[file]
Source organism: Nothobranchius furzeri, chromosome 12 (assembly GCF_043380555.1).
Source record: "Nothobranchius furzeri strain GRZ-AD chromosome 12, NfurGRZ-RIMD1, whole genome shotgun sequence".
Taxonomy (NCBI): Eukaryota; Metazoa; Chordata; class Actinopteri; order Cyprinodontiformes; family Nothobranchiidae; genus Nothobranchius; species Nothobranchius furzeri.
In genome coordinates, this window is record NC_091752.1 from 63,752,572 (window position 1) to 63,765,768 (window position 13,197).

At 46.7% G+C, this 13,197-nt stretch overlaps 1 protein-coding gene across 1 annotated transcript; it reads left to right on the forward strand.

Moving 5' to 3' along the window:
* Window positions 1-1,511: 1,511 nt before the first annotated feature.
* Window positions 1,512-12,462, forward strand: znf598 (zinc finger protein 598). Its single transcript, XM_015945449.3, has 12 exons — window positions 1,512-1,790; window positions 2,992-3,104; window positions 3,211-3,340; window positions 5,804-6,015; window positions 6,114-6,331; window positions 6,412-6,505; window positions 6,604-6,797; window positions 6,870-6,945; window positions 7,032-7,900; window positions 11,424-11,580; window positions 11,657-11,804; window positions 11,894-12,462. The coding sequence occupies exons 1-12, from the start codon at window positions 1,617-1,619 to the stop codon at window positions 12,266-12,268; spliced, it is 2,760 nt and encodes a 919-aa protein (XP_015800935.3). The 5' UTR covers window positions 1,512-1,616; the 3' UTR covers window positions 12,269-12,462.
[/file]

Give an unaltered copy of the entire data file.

Source organism: Nothobranchius furzeri, chromosome 12 (assembly GCF_043380555.1).
Source record: "Nothobranchius furzeri strain GRZ-AD chromosome 12, NfurGRZ-RIMD1, whole genome shotgun sequence".
Taxonomy (NCBI): Eukaryota; Metazoa; Chordata; class Actinopteri; order Cyprinodontiformes; family Nothobranchiidae; genus Nothobranchius; species Nothobranchius furzeri.
In genome coordinates, this window is record NC_091752.1 from 63,752,572 (window position 1) to 63,765,768 (window position 13,197).

At 46.7% G+C, this 13,197-nt stretch overlaps 1 protein-coding gene across 1 annotated transcript; it reads left to right on the forward strand.

Moving 5' to 3' along the window:
* Window positions 1-1,511: 1,511 nt before the first annotated feature.
* Window positions 1,512-12,462, forward strand: znf598 (zinc finger protein 598). Its single transcript, XM_015945449.3, has 12 exons — window positions 1,512-1,790; window positions 2,992-3,104; window positions 3,211-3,340; window positions 5,804-6,015; window positions 6,114-6,331; window positions 6,412-6,505; window positions 6,604-6,797; window positions 6,870-6,945; window positions 7,032-7,900; window positions 11,424-11,580; window positions 11,657-11,804; window positions 11,894-12,462. The coding sequence occupies exons 1-12, from the start codon at window positions 1,617-1,619 to the stop codon at window positions 12,266-12,268; spliced, it is 2,760 nt and encodes a 919-aa protein (XP_015800935.3). The 5' UTR covers window positions 1,512-1,616; the 3' UTR covers window positions 12,269-12,462.